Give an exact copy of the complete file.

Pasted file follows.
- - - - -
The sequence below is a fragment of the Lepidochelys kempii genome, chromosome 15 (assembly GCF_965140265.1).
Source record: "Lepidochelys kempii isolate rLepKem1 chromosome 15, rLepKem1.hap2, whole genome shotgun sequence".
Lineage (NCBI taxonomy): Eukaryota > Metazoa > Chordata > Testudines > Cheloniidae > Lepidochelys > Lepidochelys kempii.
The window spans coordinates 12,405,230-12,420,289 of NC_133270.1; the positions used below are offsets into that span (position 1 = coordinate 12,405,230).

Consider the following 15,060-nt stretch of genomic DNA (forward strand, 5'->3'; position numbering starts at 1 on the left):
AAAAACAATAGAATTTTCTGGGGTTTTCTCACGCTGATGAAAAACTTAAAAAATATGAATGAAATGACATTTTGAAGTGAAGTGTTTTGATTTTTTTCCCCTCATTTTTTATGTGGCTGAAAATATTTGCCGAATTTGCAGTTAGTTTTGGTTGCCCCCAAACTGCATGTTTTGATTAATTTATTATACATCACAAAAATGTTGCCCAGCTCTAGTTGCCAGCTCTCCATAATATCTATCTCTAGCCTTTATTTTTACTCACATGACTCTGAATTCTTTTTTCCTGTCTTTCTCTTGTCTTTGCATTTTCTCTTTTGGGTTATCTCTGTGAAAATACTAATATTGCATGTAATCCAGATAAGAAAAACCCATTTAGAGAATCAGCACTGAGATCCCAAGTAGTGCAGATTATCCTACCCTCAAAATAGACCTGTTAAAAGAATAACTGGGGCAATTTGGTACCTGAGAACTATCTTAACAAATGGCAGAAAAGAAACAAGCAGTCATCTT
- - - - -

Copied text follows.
The sequence below is a fragment of the Lepidochelys kempii genome, chromosome 15 (assembly GCF_965140265.1).
Source record: "Lepidochelys kempii isolate rLepKem1 chromosome 15, rLepKem1.hap2, whole genome shotgun sequence".
Lineage (NCBI taxonomy): Eukaryota > Metazoa > Chordata > Testudines > Cheloniidae > Lepidochelys > Lepidochelys kempii.
The window spans coordinates 12,405,230-12,420,289 of NC_133270.1; the positions used below are offsets into that span (position 1 = coordinate 12,405,230).

Consider the following 15,060-nt stretch of genomic DNA (forward strand, 5'->3'; position numbering starts at 1 on the left):
AAAAACAATAGAATTTTCTGGGGTTTTCTCACGCTGATGAAAAACTTAAAAAATATGAATGAAATGACATTTTGAAGTGAAGTGTTTTGATTTTTTTCCCCTCATTTTTTATGTGGCTGAAAATATTTGCCGAATTTGCAGTTAGTTTTGGTTGCCCCCAAACTGCATGTTTTGATTAATTTATTATACATCACAAAAATGTTGCCCAGCTCTAGTTGCCAGCTCTCCATAATATCTATCTCTAGCCTTTATTTTTACTCACATGACTCTGAATTCTTTTTTCCTGTCTTTCTCTTGTCTTTGCATTTTCTCTTTTGGGTTATCTCTGTGAAAATACTAATATTGCATGTAATCCAGATAAGAAAAACCCATTTAGAGAATCAGCACTGAGATCCCAAGTAGTGCAGATTATCCTACCCTCAAAATAGACCTGTTAAAAGAATAACTGGGGCAATTTGGTACCTGAGAACTATCTTAACAAATGGCAGAAAAGAAACAAGCAGTCATCTT